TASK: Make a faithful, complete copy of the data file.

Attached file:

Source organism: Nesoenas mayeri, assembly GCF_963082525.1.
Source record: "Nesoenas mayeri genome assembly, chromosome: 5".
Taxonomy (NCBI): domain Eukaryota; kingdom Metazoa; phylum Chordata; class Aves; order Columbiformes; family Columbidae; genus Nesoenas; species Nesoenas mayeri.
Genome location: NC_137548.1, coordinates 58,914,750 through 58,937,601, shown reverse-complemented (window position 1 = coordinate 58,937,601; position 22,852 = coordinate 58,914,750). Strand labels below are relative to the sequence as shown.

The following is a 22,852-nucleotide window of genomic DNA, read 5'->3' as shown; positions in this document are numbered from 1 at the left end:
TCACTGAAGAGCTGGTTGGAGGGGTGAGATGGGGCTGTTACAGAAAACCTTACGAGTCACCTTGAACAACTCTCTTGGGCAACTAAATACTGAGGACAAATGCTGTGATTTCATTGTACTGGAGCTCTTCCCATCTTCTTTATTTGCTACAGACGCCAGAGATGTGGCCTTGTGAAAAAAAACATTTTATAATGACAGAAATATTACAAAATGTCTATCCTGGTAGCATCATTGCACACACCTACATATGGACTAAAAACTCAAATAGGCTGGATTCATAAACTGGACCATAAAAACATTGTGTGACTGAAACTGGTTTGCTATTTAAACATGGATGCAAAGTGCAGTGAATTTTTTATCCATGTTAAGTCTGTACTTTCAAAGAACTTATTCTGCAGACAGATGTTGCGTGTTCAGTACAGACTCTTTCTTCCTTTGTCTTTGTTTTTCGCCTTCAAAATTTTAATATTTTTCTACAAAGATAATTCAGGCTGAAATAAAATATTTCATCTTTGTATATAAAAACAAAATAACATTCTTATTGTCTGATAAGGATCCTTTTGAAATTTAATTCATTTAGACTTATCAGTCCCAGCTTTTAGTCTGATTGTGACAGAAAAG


Source organism: Nesoenas mayeri, assembly GCF_963082525.1.
Source record: "Nesoenas mayeri genome assembly, chromosome: 5".
Taxonomy (NCBI): domain Eukaryota; kingdom Metazoa; phylum Chordata; class Aves; order Columbiformes; family Columbidae; genus Nesoenas; species Nesoenas mayeri.
Genome location: NC_137548.1, coordinates 58,914,750 through 58,937,601, shown reverse-complemented (window position 1 = coordinate 58,937,601; position 22,852 = coordinate 58,914,750). Strand labels below are relative to the sequence as shown.

The following is a 22,852-nucleotide window of genomic DNA, read 5'->3' as shown; positions in this document are numbered from 1 at the left end:
TCACTGAAGAGCTGGTTGGAGGGGTGAGATGGGGCTGTTACAGAAAACCTTACGAGTCACCTTGAACAACTCTCTTGGGCAACTAAATACTGAGGACAAATGCTGTGATTTCATTGTACTGGAGCTCTTCCCATCTTCTTTATTTGCTACAGACGCCAGAGATGTGGCCTTGTGAAAAAAAACATTTTATAATGACAGAAATATTACAAAATGTCTATCCTGGTAGCATCATTGCACACACCTACATATGGACTAAAAACTCAAATAGGCTGGATTCATAAACTGGACCATAAAAACATTGTGTGACTGAAACTGGTTTGCTATTTAAACATGGATGCAAAGTGCAGTGAATTTTTTATCCATGTTAAGTCTGTACTTTCAAAGAACTTATTCTGCAGACAGATGTTGCGTGTTCAGTACAGACTCTTTCTTCCTTTGTCTTTGTTTTTCGCCTTCAAAATTTTAATATTTTTCTACAAAGATAATTCAGGCTGAAATAAAATATTTCATCTTTGTATATAAAAACAAAATAACATTCTTATTGTCTGATAAGGATCCTTTTGAAATTTAATTCATTTAGACTTATCAGTCCCAGCTTTTAGTCTGATTGTGACAGAAAAG